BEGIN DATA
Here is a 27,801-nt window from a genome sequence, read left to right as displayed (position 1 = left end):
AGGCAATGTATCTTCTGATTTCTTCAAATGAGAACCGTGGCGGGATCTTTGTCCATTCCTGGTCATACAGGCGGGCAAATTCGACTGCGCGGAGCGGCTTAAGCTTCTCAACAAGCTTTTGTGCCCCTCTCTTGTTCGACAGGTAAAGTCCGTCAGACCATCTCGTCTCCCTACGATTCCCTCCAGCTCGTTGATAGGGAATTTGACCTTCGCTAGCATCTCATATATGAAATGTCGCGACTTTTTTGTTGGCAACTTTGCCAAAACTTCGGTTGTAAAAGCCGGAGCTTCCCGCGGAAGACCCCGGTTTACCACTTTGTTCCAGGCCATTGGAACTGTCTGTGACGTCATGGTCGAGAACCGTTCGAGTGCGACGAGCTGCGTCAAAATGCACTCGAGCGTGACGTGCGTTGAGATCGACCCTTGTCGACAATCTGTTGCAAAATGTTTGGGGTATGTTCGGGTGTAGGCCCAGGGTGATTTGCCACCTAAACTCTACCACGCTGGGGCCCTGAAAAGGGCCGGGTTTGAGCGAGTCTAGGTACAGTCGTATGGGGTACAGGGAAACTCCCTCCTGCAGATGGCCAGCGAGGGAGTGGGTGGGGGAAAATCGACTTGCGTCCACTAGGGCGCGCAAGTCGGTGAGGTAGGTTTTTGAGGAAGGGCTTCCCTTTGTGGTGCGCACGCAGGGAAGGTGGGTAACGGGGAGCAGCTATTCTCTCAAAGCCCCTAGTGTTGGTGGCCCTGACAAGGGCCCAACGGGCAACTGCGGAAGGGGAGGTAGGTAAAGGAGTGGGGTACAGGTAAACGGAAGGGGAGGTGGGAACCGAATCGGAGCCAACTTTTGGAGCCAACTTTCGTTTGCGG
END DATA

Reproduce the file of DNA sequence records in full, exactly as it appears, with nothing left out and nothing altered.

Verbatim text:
Here is a 27,801-nt window from a genome sequence, read left to right as displayed (position 1 = left end):
AGGCAATGTATCTTCTGATTTCTTCAAATGAGAACCGTGGCGGGATCTTTGTCCATTCCTGGTCATACAGGCGGGCAAATTCGACTGCGCGGAGCGGCTTAAGCTTCTCAACAAGCTTTTGTGCCCCTCTCTTGTTCGACAGGTAAAGTCCGTCAGACCATCTCGTCTCCCTACGATTCCCTCCAGCTCGTTGATAGGGAATTTGACCTTCGCTAGCATCTCATATATGAAATGTCGCGACTTTTTTGTTGGCAACTTTGCCAAAACTTCGGTTGTAAAAGCCGGAGCTTCCCGCGGAAGACCCCGGTTTACCACTTTGTTCCAGGCCATTGGAACTGTCTGTGACGTCATGGTCGAGAACCGTTCGAGTGCGACGAGCTGCGTCAAAATGCACTCGAGCGTGACGTGCGTTGAGATCGACCCTTGTCGACAATCTGTTGCAAAATGTTTGGGGTATGTTCGGGTGTAGGCCCAGGGTGATTTGCCACCTAAACTCTACCACGCTGGGGCCCTGAAAAGGGCCGGGTTTGAGCGAGTCTAGGTACAGTCGTATGGGGTACAGGGAAACTCCCTCCTGCAGATGGCCAGCGAGGGAGTGGGTGGGGGAAAATCGACTTGCGTCCACTAGGGCGCGCAAGTCGGTGAGGTAGGTTTTTGAGGAAGGGCTTCCCTTTGTGGTGCGCACGCAGGGAAGGTGGGTAACGGGGAGCAGCTATTCTCTCAAAGCCCCTAGTGTTGGTGGCCCTGACAAGGGCCCAACGGGCAACTGCGGAAGGGGAGGTAGGTAAAGGAGTGGGGTACAGGTAAACGGAAGGGGAGGTGGGAACCGAATCGGAGCCAACTTTTGGAGCCAACTTTCGTTTGCGG